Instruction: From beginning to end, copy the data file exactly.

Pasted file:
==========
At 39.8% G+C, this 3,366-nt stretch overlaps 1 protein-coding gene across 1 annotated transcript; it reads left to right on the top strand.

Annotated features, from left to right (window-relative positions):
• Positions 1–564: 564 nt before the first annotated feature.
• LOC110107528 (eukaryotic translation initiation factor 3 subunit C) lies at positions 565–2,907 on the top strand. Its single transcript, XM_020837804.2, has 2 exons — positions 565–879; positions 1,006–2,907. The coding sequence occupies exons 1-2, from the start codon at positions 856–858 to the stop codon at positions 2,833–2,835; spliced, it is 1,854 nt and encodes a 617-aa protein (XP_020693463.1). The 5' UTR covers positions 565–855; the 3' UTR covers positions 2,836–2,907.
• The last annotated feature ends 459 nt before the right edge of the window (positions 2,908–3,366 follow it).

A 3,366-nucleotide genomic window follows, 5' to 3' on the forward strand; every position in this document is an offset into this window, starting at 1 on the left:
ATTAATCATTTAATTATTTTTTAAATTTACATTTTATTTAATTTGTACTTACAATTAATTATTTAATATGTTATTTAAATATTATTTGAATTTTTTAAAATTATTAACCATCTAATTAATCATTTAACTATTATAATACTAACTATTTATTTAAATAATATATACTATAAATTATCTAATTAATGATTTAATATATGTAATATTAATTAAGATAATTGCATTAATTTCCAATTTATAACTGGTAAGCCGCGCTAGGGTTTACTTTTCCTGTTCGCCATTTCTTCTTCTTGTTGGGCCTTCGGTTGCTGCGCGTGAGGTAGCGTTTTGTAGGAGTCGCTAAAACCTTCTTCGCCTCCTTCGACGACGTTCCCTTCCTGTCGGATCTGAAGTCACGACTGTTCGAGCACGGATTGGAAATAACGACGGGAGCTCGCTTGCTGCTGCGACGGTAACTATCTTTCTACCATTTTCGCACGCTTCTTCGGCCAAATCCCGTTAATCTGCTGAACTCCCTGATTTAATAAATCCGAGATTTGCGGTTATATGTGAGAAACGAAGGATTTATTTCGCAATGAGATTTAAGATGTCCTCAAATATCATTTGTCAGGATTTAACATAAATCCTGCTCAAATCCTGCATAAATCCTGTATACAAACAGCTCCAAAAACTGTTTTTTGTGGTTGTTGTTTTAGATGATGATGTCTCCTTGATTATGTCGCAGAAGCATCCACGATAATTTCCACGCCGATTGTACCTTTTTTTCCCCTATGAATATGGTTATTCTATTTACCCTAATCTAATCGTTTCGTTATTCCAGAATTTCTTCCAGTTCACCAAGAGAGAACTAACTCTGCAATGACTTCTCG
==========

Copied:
At 39.8% G+C, this 3,366-nt stretch overlaps 1 protein-coding gene across 1 annotated transcript; it reads left to right on the top strand.

Annotated features, from left to right (window-relative positions):
• Positions 1–564: 564 nt before the first annotated feature.
• LOC110107528 (eukaryotic translation initiation factor 3 subunit C) lies at positions 565–2,907 on the top strand. Its single transcript, XM_020837804.2, has 2 exons — positions 565–879; positions 1,006–2,907. The coding sequence occupies exons 1-2, from the start codon at positions 856–858 to the stop codon at positions 2,833–2,835; spliced, it is 1,854 nt and encodes a 617-aa protein (XP_020693463.1). The 5' UTR covers positions 565–855; the 3' UTR covers positions 2,836–2,907.
• The last annotated feature ends 459 nt before the right edge of the window (positions 2,908–3,366 follow it).

A 3,366-nucleotide genomic window follows, 5' to 3' on the forward strand; every position in this document is an offset into this window, starting at 1 on the left:
ATTAATCATTTAATTATTTTTTAAATTTACATTTTATTTAATTTGTACTTACAATTAATTATTTAATATGTTATTTAAATATTATTTGAATTTTTTAAAATTATTAACCATCTAATTAATCATTTAACTATTATAATACTAACTATTTATTTAAATAATATATACTATAAATTATCTAATTAATGATTTAATATATGTAATATTAATTAAGATAATTGCATTAATTTCCAATTTATAACTGGTAAGCCGCGCTAGGGTTTACTTTTCCTGTTCGCCATTTCTTCTTCTTGTTGGGCCTTCGGTTGCTGCGCGTGAGGTAGCGTTTTGTAGGAGTCGCTAAAACCTTCTTCGCCTCCTTCGACGACGTTCCCTTCCTGTCGGATCTGAAGTCACGACTGTTCGAGCACGGATTGGAAATAACGACGGGAGCTCGCTTGCTGCTGCGACGGTAACTATCTTTCTACCATTTTCGCACGCTTCTTCGGCCAAATCCCGTTAATCTGCTGAACTCCCTGATTTAATAAATCCGAGATTTGCGGTTATATGTGAGAAACGAAGGATTTATTTCGCAATGAGATTTAAGATGTCCTCAAATATCATTTGTCAGGATTTAACATAAATCCTGCTCAAATCCTGCATAAATCCTGTATACAAACAGCTCCAAAAACTGTTTTTTGTGGTTGTTGTTTTAGATGATGATGTCTCCTTGATTATGTCGCAGAAGCATCCACGATAATTTCCACGCCGATTGTACCTTTTTTTCCCCTATGAATATGGTTATTCTATTTACCCTAATCTAATCGTTTCGTTATTCCAGAATTTCTTCCAGTTCACCAAGAGAGAACTAACTCTGCAATGACTTCTCG